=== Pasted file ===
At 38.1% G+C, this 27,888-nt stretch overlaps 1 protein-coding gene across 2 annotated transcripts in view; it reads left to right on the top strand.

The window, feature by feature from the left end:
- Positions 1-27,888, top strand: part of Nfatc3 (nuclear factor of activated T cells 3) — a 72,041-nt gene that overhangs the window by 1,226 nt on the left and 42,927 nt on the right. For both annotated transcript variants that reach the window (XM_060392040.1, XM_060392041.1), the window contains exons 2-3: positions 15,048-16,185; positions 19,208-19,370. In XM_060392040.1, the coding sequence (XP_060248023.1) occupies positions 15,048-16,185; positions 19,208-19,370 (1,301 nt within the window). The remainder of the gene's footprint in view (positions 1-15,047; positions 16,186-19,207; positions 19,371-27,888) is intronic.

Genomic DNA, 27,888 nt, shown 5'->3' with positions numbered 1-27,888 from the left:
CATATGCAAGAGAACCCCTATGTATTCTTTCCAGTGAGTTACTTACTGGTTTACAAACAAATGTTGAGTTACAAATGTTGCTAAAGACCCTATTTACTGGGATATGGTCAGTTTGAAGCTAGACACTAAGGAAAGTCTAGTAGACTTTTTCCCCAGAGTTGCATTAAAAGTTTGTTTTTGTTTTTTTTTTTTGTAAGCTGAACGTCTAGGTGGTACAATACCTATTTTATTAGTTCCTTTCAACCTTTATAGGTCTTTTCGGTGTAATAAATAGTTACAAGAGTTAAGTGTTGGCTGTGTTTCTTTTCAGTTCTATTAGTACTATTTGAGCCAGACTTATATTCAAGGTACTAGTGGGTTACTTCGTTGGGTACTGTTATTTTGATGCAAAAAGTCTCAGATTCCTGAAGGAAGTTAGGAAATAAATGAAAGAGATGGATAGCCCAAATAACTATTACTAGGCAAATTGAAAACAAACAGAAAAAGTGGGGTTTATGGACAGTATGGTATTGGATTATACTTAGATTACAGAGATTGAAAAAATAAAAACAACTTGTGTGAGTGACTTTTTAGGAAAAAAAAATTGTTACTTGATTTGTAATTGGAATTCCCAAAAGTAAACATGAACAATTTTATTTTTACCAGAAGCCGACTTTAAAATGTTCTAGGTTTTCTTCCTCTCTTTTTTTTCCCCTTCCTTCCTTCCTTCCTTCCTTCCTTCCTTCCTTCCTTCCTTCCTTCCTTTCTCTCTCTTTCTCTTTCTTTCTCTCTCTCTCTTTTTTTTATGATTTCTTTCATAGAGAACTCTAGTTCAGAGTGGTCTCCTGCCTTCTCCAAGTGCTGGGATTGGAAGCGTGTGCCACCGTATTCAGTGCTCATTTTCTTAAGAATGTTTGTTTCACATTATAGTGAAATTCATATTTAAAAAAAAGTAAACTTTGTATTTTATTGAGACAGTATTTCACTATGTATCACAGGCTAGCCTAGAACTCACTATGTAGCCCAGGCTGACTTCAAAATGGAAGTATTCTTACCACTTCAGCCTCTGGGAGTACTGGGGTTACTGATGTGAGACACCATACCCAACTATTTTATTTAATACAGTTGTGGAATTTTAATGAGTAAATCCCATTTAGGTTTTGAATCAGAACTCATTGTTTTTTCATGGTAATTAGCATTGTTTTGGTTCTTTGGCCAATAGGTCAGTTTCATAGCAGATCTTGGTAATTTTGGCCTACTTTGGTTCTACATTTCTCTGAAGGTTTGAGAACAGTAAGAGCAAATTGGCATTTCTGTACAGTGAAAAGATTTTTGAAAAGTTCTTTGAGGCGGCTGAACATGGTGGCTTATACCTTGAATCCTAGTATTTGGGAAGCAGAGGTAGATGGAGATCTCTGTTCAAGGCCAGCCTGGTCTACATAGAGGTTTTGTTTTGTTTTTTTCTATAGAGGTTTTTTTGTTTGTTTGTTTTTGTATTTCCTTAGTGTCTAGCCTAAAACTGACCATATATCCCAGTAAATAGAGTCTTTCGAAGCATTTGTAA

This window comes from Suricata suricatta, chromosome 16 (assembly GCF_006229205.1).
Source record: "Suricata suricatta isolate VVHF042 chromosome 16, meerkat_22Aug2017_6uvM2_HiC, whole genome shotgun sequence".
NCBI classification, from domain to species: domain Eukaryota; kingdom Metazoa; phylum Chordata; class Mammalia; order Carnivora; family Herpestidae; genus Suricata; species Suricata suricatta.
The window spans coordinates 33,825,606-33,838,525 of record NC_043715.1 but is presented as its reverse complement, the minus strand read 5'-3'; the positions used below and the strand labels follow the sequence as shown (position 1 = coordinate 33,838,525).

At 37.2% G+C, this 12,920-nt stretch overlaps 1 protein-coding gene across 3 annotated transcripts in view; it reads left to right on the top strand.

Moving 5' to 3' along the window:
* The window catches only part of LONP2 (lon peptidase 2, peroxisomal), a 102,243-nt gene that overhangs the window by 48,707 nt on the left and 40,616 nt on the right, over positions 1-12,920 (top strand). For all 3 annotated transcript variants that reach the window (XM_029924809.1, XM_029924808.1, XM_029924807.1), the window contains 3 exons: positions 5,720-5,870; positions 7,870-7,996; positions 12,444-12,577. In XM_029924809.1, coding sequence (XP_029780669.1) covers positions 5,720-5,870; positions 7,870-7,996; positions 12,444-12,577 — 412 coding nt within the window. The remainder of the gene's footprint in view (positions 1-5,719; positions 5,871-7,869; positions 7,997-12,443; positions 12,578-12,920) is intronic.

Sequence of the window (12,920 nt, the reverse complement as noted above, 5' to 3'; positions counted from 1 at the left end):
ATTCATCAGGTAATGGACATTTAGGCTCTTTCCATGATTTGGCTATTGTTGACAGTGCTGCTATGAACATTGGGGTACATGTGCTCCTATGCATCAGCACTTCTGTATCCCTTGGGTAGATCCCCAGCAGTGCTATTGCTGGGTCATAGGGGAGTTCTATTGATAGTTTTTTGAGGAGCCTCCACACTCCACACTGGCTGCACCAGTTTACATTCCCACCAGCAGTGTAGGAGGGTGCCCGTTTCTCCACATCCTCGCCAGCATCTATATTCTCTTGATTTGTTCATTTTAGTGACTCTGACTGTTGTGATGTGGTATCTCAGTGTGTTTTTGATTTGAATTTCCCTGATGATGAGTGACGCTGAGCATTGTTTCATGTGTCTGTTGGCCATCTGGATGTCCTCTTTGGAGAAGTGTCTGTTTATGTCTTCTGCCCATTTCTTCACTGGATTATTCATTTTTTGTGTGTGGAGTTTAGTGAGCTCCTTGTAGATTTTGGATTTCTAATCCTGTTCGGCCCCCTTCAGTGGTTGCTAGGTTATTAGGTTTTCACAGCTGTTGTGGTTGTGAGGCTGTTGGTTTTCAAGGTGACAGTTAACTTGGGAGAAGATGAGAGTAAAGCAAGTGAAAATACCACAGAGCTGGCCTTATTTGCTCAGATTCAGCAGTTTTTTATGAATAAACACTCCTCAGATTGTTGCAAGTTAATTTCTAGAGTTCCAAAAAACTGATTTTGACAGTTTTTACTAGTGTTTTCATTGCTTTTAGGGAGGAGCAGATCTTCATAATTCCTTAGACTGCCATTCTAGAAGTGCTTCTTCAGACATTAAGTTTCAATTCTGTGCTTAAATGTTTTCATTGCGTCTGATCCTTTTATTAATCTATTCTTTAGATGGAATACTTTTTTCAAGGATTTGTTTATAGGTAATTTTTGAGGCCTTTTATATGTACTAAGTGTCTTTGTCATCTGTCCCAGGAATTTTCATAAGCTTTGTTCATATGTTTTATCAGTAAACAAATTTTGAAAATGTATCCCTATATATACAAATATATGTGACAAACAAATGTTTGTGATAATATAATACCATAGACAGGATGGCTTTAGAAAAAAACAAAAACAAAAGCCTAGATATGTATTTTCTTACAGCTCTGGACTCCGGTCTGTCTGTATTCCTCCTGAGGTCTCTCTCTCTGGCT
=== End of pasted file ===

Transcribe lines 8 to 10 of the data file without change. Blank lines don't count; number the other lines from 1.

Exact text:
NCBI classification, from domain to species: domain Eukaryota; kingdom Metazoa; phylum Chordata; class Mammalia; order Carnivora; family Herpestidae; genus Suricata; species Suricata suricatta.
The window spans coordinates 33,825,606-33,838,525 of record NC_043715.1 but is presented as its reverse complement, the minus strand read 5'-3'; the positions used below and the strand labels follow the sequence as shown (position 1 = coordinate 33,838,525).

At 37.2% G+C, this 12,920-nt stretch overlaps 1 protein-coding gene across 3 annotated transcripts in view; it reads left to right on the top strand.